[C++-sig] [Python-Dev] GCC version compatibility

David Abrahams dave at boost-consulting.com
Fri Jul 8 17:15:57 CEST 2005

[Christoph, please keep the python-dev list in the loop here, at least
until they get annoyed and decide we're off-topic.  I think this is
crucial to the way they package and deliver Python]

Christoph Ludwig <cludwig at cdc.informatik.tu-darmstadt.de> writes:

> On Thu, Jul 07, 2005 at 06:27:46PM -0400, David Abrahams wrote:
>> "Martin v. Löwis" <martin at v.loewis.de> writes:
>> > David Abrahams wrote:
>> >> I'm wondering if there has been a well-known recent change either in Python
>> >> or GCC that would account for these new reports.  Any relevant
>> >> information would be appreciated.
> [...]
>> > Python is linked with g++ if configure thinks this is necessary
>> Right.  The question is, when should configure "think it's necessary?"
> Just to add to the confusion... I encountered the case that configure decided
> to use gcc for linking but it should have used g++. (It is Python 
> PR #1189330 <http://tinyurl.com/dlheb>. This was on a x86 Linux system with
> g++ 3.4.2.)
> Background: The description of --with-cxx in the README of the
> Python 2.4.1 source distribution made me think that I need to
> configure my Python installation with
> --with-configure=/opt/gcc/gcc-3.4.2/bin/g++ if I plan to use C++
> extensions built with this compiler. (That was possibly a
> misunderstanding on my part, 

AFAICT, yes.

> but Python should build with this option anyway.)
> configure set `LINKCC=$(PURIFY) $(CC)'. The result was that make failed when
> linking the python executable due to an unresolved reference to
> __gxx_personality_v0. I had to replace CC by CXX in the definition of LINKCC
> to finish the build of Python.
> When I looked into this problem I saw that configure in fact builds a test
> executable that included an object file compiled with g++. If the link step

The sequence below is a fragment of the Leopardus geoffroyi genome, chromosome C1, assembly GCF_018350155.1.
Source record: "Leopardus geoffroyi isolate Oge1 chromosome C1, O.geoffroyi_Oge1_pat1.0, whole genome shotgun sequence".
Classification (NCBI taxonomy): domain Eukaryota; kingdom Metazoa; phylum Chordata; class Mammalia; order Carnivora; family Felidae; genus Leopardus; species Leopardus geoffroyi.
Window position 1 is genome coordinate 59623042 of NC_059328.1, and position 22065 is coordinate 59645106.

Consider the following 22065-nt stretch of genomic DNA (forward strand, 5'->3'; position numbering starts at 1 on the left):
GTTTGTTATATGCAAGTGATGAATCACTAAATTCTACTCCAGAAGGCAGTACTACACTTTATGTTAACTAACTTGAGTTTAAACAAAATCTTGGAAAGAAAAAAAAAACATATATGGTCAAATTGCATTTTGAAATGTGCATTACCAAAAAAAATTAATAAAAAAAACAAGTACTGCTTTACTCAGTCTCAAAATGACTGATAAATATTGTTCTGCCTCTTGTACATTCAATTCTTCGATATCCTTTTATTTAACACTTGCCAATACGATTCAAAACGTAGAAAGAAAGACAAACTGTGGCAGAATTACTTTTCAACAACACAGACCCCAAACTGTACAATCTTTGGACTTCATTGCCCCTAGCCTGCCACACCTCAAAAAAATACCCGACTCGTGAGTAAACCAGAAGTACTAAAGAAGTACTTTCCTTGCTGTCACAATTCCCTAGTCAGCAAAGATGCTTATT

> with gcc succeeds then LINKCC is set as above, otherwise CXX is
> used. Obviously, on my system this test was successful so configure decided
> to link with gcc. However, minimal changes to the source of the test program
> caused the link step to fail. It was not obvious to me at all why the latter
> source code should cause a dependency on the C++ runtime if the original
> code does not. My conclusion was that this test is fragile and should be
> skipped. 

Sounds like it.  I have never understood what the test was really
checking for since the moment it was first described to me, FWIW.

> If Python is built with --with-cxx then it should be linked with CXX
> as well.

U betcha.

> I gather from posts on the Boost mailing lists that you can import
> Boost.Python extensions even if Python was configured
> --without-cxx. 

Yes, all the tests are passing that way.

> (On ELF based Linux/x86, at least.) That leaves me wondering
>  * when is --with-cxx really necessary?

I think it's plausible that if you set sys.dlopenflags to share
symbols it *might* end up being necessary, but IIRC Ralf does use
sys.dlopenflags with a standard build of Python (no
--with-cxx)... right, Ralf?

>  * what happens if I import extensions built with different g++ versions? Will
>    there be a conflict between the different versions of libstdc++ those
>    extensions depend on?

Not unless you set sys.dlopenflags to share symbols.  

It's conceivable that they might conflict through their shared use of
libboost_python.so, but I think you have to accept that an extension
module and the libboost_python.so it is linked with have to be built
with compatible ABIs anyway.  So in that case you may need to make
sure each group of extensions built with a given ABI use their own
libboost_python.so (or just link statically to libboost_python.a if
you don't need cross-module conversions).

Dave Abrahams
Boost Consulting

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